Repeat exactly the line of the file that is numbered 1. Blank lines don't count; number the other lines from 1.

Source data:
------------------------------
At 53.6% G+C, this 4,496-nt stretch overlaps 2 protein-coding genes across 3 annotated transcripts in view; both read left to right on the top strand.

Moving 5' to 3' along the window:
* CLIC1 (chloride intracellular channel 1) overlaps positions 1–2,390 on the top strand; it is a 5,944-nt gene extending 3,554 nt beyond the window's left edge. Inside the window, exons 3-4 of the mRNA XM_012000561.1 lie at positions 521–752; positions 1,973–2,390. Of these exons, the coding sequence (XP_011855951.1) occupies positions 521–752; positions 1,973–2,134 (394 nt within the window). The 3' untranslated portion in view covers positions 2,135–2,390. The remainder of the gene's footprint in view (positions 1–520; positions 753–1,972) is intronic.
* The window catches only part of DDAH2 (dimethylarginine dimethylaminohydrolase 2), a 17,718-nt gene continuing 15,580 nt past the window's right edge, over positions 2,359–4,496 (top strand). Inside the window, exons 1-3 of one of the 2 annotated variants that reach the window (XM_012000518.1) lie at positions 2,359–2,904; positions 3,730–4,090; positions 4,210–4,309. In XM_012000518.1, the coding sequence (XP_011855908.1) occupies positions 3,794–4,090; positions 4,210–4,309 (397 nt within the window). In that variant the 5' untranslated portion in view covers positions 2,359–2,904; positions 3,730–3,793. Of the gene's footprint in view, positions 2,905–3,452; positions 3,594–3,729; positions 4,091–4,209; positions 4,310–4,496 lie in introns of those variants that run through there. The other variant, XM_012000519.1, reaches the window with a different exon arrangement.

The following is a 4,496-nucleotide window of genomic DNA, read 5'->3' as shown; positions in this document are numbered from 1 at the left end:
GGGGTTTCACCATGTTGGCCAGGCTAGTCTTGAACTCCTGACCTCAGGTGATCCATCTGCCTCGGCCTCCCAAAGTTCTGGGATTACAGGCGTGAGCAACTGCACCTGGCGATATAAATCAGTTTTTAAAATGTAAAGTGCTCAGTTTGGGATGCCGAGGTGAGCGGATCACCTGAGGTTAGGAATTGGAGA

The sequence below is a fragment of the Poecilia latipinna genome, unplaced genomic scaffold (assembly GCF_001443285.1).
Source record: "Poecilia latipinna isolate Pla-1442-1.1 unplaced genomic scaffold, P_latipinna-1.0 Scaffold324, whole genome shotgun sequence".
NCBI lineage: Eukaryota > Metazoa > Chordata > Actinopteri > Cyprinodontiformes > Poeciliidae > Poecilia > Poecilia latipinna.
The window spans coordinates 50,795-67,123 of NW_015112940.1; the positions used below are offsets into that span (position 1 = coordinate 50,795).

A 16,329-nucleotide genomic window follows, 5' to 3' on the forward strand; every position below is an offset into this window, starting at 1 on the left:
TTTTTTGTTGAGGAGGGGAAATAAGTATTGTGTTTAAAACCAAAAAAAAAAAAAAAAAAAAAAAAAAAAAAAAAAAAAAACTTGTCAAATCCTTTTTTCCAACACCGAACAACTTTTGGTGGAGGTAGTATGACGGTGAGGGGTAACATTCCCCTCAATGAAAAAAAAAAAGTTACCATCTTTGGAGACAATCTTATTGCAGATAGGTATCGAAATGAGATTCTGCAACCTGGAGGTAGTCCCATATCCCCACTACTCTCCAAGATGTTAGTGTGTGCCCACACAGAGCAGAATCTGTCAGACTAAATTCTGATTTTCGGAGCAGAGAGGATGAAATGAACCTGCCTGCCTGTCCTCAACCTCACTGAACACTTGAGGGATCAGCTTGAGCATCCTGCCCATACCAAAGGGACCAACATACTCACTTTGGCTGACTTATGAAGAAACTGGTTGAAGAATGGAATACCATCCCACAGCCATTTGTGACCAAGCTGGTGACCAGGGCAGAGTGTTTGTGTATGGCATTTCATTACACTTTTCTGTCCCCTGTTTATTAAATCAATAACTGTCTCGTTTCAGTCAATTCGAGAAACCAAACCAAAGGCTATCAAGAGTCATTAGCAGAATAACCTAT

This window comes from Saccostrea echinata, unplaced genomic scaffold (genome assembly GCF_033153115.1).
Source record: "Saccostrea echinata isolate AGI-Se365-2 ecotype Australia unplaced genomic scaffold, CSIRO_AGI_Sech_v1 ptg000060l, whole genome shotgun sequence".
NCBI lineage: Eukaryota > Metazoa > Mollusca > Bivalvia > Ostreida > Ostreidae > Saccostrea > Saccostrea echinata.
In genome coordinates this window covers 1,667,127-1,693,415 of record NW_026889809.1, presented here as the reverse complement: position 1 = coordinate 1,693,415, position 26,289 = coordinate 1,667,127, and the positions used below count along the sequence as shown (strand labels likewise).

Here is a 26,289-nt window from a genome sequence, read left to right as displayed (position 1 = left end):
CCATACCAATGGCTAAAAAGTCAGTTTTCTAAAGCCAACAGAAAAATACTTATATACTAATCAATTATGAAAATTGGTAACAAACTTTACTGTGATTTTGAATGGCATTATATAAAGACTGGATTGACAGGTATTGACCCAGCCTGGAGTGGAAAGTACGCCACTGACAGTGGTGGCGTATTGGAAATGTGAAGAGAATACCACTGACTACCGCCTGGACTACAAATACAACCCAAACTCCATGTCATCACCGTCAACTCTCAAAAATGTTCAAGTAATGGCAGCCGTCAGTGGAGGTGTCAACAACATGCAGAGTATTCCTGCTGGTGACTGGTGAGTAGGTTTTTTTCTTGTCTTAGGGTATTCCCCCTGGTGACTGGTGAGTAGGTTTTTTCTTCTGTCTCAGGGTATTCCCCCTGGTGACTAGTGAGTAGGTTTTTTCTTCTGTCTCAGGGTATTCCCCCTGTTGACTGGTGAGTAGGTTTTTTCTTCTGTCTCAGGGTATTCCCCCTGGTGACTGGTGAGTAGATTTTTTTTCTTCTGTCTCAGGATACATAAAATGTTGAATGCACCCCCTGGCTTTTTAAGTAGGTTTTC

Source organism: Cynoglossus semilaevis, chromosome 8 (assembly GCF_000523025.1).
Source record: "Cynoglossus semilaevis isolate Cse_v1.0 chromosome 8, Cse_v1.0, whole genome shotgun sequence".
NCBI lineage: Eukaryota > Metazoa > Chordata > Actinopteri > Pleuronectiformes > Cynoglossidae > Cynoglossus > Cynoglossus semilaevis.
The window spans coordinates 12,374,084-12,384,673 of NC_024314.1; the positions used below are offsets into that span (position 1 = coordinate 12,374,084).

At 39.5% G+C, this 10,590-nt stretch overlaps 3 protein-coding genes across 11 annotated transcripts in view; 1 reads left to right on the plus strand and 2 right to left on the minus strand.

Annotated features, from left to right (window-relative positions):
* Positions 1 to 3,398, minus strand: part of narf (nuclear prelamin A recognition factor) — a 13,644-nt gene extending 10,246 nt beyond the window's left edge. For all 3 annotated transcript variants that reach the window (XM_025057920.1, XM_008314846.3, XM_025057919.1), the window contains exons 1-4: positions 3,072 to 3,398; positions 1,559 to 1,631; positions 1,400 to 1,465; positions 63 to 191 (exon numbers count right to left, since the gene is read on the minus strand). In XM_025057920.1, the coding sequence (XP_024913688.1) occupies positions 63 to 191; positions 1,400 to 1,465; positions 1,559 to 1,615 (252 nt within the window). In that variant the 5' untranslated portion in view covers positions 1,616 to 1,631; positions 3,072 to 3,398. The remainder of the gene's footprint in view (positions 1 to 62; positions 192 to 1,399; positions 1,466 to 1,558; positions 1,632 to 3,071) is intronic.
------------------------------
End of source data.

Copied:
At 53.6% G+C, this 4,496-nt stretch overlaps 2 protein-coding genes across 3 annotated transcripts in view; both read left to right on the top strand.